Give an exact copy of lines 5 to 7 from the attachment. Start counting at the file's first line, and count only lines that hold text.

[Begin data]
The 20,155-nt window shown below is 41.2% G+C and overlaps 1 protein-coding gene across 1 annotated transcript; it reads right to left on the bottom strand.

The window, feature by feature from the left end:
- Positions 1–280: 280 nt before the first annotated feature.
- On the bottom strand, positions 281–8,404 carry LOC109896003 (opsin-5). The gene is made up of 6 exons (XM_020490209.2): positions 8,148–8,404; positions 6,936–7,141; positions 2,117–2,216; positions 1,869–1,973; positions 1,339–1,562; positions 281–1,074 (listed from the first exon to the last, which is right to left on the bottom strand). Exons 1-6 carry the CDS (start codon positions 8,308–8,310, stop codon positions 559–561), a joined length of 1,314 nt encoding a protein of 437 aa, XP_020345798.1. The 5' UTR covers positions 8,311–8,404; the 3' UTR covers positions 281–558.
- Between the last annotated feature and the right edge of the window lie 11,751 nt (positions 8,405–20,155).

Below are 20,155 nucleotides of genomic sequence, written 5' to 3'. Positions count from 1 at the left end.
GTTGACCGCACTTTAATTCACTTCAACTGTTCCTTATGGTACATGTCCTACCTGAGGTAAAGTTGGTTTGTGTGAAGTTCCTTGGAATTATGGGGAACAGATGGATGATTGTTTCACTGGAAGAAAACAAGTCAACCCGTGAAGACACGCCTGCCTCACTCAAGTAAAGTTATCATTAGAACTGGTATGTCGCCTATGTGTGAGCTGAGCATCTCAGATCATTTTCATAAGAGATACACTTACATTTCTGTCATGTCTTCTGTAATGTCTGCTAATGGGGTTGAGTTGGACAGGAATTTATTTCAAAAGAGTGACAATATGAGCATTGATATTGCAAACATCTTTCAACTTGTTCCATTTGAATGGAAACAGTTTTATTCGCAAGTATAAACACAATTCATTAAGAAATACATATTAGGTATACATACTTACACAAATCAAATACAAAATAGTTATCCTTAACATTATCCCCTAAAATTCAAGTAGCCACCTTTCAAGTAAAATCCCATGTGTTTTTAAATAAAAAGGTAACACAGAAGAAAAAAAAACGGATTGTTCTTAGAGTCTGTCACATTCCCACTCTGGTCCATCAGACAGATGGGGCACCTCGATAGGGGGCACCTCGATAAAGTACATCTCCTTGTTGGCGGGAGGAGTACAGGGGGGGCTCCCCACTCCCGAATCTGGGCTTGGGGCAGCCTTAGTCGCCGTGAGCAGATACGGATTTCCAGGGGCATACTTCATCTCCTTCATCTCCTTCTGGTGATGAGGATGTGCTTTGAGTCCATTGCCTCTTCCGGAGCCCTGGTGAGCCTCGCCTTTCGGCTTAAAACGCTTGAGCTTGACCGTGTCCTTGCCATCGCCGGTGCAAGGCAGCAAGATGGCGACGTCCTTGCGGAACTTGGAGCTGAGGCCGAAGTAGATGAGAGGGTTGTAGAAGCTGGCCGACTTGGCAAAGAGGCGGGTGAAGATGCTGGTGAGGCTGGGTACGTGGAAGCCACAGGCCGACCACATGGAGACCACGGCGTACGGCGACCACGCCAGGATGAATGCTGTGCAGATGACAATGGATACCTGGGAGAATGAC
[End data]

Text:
- Between the last annotated feature and the right edge of the window lie 11,751 nt (positions 8,405–20,155).

Below are 20,155 nucleotides of genomic sequence, written 5' to 3'. Positions count from 1 at the left end.
GTTGACCGCACTTTAATTCACTTCAACTGTTCCTTATGGTACATGTCCTACCTGAGGTAAAGTTGGTTTGTGTGAAGTTCCTTGGAATTATGGGGAACAGATGGATGATTGTTTCACTGGAAGAAAACAAGTCAACCCGTGAAGACACGCCTGCCTCACTCAAGTAAAGTTATCATTAGAACTGGTATGTCGCCTATGTGTGAGCTGAGCATCTCAGATCATTTTCATAAGAGATACACTTACATTTCTGTCATGTCTTCTGTAATGTCTGCTAATGGGGTTGAGTTGGACAGGAATTTATTTCAAAAGAGTGACAATATGAGCATTGATATTGCAAACATCTTTCAACTTGTTCCATTTGAATGGAAACAGTTTTATTCGCAAGTATAAACACAATTCATTAAGAAATACATATTAGGTATACATACTTACACAAATCAAATACAAAATAGTTATCCTTAACATTATCCCCTAAAATTCAAGTAGCCACCTTTCAAGTAAAATCCCATGTGTTTTTAAATAAAAAGGTAACACAGAAGAAAAAAAAACGGATTGTTCTTAGAGTCTGTCACATTCCCACTCTGGTCCATCAGACAGATGGGGCACCTCGATAGGGGGCACCTCGATAAAGTACATCTCCTTGTTGGCGGGAGGAGTACAGGGGGGGCTCCCCACTCCCGAATCTGGGCTTGGGGCAGCCTTAGTCGCCGTGAGCAGATACGGATTTCCAGGGGCATACTTCATCTCCTTCATCTCCTTCTGGTGATGAGGATGTGCTTTGAGTCCATTGCCTCTTCCGGAGCCCTGGTGAGCCTCGCCTTTCGGCTTAAAACGCTTGAGCTTGACCGTGTCCTTGCCATCGCCGGTGCAAGGCAGCAAGATGGCGACGTCCTTGCGGAACTTGGAGCTGAGGCCGAAGTAGATGAGAGGGTTGTAGAAGCTGGCCGACTTGGCAAAGAGGCGGGTGAAGATGCTGGTGAGGCTGGGTACGTGGAAGCCACAGGCCGACCACATGGAGACCACGGCGTACGGCGACCACGCCAGGATGAATGCTGTGCAGATGACAATGGATACCTGGGAGAATGAC